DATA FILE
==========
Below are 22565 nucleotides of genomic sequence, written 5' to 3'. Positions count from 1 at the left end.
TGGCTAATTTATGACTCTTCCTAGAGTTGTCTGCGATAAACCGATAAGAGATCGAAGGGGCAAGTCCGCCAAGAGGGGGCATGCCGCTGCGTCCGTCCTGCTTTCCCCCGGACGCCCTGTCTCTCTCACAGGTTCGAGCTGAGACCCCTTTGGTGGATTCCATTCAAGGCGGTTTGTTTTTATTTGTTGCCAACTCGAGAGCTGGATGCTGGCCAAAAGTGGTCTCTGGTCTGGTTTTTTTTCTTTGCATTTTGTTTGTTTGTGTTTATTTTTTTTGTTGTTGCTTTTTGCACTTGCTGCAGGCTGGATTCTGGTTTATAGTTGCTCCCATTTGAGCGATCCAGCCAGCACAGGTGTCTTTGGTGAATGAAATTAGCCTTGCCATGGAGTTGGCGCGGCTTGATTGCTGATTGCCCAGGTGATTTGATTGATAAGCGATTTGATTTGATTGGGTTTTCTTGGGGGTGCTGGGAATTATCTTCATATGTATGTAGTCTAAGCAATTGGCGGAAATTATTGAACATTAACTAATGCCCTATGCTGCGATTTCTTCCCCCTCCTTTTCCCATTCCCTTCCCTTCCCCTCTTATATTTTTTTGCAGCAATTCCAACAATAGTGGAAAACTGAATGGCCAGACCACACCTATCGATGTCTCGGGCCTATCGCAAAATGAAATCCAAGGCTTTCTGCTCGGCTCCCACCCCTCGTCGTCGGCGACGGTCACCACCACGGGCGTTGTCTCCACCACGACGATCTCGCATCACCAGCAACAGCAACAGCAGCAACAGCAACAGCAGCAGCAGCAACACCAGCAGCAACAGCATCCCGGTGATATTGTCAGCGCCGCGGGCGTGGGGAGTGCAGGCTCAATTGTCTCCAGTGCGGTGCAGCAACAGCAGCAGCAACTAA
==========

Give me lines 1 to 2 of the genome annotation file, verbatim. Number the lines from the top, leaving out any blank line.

Below are 22565 nucleotides of genomic sequence, written 5' to 3'. Positions count from 1 at the left end.
TGGCTAATTTATGACTCTTCCTAGAGTTGTCTGCGATAAACCGATAAGAGATCGAAGGGGCAAGTCCGCCAAGAGGGGGCATGCCGCTGCGTCCGTCCTGCTTTCCCCCGGACGCCCTGTCTCTCTCACAGGTTCGAGCTGAGACCCCTTTGGTGGATTCCATTCAAGGCGGTTTGTTTTTATTTGTTGCCAACTCGAGAGCTGGATGCTGGCCAAAAGTGGTCTCTGGTCTGGTTTTTTTTCTTTGCATTTTGTTTGTTTGTGTTTATTTTTTTTGTTGTTGCTTTTTGCACTTGCTGCAGGCTGGATTCTGGTTTATAGTTGCTCCCATTTGAGCGATCCAGCCAGCACAGGTGTCTTTGGTGAATGAAATTAGCCTTGCCATGGAGTTGGCGCGGCTTGATTGCTGATTGCCCAGGTGATTTGATTGATAAGCGATTTGATTTGATTGGGTTTTCTTGGGGGTGCTGGGAATTATCTTCATATGTATGTAGTCTAAGCAATTGGCGGAAATTATTGAACATTAACTAATGCCCTATGCTGCGATTTCTTCCCCCTCCTTTTCCCATTCCCTTCCCTTCCCCTCTTATATTTTTTTGCAGCAATTCCAACAATAGTGGAAAACTGAATGGCCAGACCACACCTATCGATGTCTCGGGCCTATCGCAAAATGAAATCCAAGGCTTTCTGCTCGGCTCCCACCCCTCGTCGTCGGCGACGGTCACCACCACGGGCGTTGTCTCCACCACGACGATCTCGCATCACCAGCAACAGCAACAGCAGCAACAGCAACAGCAGCAGCAGCAACACCAGCAGCAACAGCATCCCGGTGATATTGTCAGCGCCGCGGGCGTGGGGAGTGCAGGCTCAATTGTCTCCAGTGCGGTGCAGCAACAGCAGCAGCAACTAA